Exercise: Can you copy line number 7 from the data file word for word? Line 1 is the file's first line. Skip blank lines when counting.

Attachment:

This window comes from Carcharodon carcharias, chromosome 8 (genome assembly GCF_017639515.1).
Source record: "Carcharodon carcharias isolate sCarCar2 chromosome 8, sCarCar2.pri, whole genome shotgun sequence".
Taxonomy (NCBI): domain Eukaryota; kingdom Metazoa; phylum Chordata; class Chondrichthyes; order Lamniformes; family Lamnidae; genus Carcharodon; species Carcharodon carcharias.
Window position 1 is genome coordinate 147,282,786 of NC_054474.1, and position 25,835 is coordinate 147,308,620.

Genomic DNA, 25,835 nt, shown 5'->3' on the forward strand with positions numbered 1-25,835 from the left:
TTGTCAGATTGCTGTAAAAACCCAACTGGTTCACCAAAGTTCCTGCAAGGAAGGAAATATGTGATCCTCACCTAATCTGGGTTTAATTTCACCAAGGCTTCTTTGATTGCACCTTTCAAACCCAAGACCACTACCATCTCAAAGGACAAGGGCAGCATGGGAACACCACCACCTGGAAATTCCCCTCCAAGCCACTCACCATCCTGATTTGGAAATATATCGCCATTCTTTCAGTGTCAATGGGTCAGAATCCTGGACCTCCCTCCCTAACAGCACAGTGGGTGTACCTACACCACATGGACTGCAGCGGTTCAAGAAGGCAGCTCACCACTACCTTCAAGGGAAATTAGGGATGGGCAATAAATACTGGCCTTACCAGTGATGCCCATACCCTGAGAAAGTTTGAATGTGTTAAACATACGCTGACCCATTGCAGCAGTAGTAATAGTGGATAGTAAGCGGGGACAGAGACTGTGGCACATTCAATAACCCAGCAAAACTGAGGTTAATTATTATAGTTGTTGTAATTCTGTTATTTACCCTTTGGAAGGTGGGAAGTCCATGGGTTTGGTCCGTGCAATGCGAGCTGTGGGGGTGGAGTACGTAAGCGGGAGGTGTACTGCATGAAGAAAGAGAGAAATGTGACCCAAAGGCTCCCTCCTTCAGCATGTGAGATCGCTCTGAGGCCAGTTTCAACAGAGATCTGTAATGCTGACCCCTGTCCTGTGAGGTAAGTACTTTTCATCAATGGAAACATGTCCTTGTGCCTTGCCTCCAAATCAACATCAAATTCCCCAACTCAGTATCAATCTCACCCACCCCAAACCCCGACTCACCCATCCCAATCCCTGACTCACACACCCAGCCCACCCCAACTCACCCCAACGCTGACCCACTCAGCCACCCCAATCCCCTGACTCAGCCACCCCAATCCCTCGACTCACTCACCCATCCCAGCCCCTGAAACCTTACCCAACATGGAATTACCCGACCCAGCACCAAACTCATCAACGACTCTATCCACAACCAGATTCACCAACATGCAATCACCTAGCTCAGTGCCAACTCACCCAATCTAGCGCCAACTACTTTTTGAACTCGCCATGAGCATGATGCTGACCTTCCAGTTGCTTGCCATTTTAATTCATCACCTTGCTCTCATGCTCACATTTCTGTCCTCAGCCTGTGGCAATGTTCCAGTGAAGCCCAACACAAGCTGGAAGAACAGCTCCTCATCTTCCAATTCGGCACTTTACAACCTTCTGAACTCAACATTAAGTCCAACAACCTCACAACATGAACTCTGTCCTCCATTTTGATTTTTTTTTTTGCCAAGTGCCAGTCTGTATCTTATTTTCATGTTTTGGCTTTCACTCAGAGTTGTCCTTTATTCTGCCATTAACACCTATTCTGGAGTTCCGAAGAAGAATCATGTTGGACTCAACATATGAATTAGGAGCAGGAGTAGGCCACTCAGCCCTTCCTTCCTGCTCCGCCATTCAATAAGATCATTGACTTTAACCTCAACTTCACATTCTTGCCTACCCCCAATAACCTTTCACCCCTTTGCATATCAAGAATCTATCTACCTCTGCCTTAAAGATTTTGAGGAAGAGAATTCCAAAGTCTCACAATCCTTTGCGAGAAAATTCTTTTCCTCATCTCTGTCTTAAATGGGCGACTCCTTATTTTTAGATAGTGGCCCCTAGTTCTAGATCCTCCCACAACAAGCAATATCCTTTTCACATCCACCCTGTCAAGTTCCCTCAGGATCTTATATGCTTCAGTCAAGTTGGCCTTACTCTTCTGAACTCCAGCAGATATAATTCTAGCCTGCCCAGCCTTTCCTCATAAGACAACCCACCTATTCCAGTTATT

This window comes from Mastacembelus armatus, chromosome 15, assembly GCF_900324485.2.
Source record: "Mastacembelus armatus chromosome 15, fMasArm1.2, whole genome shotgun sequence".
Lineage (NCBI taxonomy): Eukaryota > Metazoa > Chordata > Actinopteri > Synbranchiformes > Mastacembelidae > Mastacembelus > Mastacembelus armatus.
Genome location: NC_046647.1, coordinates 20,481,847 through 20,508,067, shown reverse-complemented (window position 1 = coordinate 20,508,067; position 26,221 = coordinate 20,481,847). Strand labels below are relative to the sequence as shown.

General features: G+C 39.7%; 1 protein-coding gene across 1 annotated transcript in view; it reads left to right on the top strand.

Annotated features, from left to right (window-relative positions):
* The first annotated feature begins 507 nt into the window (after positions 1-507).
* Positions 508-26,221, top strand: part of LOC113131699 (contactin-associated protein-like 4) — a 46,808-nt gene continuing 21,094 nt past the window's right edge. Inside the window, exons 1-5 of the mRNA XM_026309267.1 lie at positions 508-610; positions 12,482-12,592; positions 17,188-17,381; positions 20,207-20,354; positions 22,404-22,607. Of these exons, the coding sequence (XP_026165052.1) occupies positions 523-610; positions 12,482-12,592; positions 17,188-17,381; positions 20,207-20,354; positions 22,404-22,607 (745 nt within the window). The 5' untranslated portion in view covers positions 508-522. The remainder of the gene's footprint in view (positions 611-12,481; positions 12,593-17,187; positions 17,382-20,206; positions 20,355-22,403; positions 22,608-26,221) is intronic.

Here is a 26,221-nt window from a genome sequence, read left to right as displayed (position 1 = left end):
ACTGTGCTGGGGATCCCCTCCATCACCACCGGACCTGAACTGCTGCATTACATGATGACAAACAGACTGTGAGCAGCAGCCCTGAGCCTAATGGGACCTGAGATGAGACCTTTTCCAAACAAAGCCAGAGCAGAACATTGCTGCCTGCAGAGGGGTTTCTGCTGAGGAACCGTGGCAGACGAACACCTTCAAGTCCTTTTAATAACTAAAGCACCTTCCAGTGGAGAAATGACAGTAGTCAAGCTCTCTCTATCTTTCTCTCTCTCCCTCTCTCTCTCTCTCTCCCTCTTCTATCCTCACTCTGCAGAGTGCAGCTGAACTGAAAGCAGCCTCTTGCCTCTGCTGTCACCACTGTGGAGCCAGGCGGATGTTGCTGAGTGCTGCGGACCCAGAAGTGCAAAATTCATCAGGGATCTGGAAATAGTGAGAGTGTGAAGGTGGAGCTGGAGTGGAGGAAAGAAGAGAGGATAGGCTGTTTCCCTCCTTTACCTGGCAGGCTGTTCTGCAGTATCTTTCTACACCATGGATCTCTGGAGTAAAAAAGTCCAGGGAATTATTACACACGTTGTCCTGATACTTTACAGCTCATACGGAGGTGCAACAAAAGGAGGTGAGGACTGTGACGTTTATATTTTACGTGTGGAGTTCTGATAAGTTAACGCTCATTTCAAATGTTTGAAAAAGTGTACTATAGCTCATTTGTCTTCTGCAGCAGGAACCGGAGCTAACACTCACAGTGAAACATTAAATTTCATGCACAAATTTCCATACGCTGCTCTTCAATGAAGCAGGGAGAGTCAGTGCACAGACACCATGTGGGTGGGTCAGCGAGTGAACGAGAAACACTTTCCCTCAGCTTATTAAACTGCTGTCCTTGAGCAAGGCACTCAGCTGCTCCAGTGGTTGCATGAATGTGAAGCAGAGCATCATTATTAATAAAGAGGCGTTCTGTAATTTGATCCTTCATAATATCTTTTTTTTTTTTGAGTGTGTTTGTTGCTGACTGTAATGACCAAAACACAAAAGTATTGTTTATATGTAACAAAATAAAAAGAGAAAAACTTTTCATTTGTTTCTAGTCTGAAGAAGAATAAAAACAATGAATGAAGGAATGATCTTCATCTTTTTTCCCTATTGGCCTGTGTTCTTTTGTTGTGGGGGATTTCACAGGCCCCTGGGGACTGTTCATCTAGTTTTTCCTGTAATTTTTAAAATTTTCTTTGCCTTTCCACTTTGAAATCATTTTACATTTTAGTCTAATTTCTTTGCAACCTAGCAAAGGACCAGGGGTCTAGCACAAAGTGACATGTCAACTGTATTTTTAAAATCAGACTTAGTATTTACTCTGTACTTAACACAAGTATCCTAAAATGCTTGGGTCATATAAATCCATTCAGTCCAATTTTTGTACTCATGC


This window comes from Mastacembelus armatus, chromosome 15, assembly GCF_900324485.2.